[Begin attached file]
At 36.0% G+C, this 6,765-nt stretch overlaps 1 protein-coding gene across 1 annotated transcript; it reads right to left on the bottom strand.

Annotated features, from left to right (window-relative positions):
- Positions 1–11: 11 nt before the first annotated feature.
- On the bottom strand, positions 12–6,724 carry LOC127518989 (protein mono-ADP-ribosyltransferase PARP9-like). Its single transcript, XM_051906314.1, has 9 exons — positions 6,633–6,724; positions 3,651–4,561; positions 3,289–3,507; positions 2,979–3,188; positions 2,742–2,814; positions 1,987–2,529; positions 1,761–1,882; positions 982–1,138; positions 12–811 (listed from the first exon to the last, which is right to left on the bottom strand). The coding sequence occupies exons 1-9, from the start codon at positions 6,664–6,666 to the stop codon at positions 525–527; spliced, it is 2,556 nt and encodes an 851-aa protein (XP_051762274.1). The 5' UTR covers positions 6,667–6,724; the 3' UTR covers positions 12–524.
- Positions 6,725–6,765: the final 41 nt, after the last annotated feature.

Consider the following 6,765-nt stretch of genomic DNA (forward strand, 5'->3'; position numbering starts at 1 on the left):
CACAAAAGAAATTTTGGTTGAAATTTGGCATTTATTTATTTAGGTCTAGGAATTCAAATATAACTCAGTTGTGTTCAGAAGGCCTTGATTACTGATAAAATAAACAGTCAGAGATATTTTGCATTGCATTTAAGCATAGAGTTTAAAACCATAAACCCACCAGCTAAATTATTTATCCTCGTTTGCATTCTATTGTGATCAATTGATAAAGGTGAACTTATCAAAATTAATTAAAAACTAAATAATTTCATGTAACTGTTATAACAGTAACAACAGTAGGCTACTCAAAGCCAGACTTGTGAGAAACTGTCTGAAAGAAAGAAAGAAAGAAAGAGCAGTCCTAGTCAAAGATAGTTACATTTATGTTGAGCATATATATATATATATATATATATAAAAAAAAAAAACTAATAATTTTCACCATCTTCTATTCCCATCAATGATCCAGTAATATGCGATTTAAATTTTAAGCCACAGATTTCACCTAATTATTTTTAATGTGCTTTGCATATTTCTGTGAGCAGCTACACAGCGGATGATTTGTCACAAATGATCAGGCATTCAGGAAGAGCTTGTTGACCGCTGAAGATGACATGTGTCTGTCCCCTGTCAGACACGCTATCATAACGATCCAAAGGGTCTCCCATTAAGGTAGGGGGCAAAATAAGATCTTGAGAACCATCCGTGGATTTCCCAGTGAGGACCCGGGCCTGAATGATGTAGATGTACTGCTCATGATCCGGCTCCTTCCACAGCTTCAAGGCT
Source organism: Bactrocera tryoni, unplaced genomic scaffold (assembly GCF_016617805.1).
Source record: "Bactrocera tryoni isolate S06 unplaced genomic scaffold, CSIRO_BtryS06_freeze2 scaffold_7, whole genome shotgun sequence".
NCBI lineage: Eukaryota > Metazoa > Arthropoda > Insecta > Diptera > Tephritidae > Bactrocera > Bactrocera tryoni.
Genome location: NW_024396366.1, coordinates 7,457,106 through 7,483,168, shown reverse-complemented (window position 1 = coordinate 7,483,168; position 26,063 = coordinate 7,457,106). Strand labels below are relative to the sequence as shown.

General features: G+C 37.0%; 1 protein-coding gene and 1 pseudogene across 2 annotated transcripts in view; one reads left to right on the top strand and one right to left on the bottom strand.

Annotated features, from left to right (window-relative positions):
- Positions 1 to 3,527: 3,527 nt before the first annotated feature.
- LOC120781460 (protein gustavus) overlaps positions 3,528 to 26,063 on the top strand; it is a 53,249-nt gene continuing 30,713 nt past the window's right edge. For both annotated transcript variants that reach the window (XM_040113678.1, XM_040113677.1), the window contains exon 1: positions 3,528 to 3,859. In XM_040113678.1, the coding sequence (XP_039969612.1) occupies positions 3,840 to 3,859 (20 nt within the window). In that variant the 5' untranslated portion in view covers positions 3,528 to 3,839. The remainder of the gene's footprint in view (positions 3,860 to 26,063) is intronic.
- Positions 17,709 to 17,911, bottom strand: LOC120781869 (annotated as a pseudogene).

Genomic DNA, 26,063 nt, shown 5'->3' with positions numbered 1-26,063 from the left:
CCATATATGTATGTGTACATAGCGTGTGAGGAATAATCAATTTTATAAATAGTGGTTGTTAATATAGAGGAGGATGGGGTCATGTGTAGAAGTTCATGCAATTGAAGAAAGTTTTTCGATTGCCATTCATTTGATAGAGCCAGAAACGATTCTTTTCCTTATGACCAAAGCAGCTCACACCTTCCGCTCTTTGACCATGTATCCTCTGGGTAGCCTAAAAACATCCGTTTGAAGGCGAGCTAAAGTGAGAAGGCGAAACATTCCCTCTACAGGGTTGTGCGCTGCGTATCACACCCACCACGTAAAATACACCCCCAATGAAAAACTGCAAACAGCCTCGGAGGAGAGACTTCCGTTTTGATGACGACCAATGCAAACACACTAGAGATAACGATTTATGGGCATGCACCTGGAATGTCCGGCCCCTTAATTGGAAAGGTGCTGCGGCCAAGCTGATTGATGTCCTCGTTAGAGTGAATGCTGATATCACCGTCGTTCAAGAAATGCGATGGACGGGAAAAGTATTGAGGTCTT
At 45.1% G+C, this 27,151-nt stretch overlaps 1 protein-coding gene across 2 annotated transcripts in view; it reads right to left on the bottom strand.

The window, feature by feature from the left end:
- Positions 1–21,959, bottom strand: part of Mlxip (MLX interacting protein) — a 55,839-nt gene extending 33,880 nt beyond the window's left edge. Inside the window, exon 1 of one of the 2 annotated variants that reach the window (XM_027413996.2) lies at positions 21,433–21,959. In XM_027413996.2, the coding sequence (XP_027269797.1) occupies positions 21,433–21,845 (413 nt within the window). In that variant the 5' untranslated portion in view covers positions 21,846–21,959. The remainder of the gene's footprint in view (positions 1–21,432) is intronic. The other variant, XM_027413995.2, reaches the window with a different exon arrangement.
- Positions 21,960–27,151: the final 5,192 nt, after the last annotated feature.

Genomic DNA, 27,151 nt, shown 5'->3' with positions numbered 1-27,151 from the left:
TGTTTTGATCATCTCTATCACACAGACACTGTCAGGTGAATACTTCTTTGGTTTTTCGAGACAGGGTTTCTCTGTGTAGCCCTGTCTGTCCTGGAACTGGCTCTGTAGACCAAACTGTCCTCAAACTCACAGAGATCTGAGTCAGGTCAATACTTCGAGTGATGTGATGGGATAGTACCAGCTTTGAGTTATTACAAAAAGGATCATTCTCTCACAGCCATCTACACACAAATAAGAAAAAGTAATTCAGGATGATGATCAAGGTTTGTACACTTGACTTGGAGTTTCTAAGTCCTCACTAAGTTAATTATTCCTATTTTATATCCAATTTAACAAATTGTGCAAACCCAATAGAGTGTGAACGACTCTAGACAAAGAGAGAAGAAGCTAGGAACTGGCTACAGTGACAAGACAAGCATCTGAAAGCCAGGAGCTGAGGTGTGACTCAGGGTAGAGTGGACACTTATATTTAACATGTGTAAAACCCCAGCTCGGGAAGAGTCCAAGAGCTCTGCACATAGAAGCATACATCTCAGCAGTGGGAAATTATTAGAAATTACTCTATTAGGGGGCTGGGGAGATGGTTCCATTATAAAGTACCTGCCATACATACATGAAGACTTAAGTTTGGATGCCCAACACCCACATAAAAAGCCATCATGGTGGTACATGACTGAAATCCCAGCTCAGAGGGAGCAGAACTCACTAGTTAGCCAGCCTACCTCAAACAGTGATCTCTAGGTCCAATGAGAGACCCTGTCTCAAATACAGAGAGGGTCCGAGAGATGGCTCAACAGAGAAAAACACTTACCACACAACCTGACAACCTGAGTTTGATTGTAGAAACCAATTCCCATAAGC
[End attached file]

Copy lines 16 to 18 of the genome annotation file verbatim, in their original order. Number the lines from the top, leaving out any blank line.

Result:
- Positions 17,709 to 17,911, bottom strand: LOC120781869 (annotated as a pseudogene).

Genomic DNA, 26,063 nt, shown 5'->3' with positions numbered 1-26,063 from the left:
CCATATATGTATGTGTACATAGCGTGTGAGGAATAATCAATTTTATAAATAGTGGTTGTTAATATAGAGGAGGATGGGGTCATGTGTAGAAGTTCATGCAATTGAAGAAAGTTTTTCGATTGCCATTCATTTGATAGAGCCAGAAACGATTCTTTTCCTTATGACCAAAGCAGCTCACACCTTCCGCTCTTTGACCATGTATCCTCTGGGTAGCCTAAAAACATCCGTTTGAAGGCGAGCTAAAGTGAGAAGGCGAAACATTCCCTCTACAGGGTTGTGCGCTGCGTATCACACCCACCACGTAAAATACACCCCCAATGAAAAACTGCAAACAGCCTCGGAGGAGAGACTTCCGTTTTGATGACGACCAATGCAAACACACTAGAGATAACGATTTATGGGCATGCACCTGGAATGTCCGGCCCCTTAATTGGAAAGGTGCTGCGGCCAAGCTGATTGATGTCCTCGTTAGAGTGAATGCTGATATCACCGTCGTTCAAGAAATGCGATGGACGGGAAAAGTATTGAGGTCTT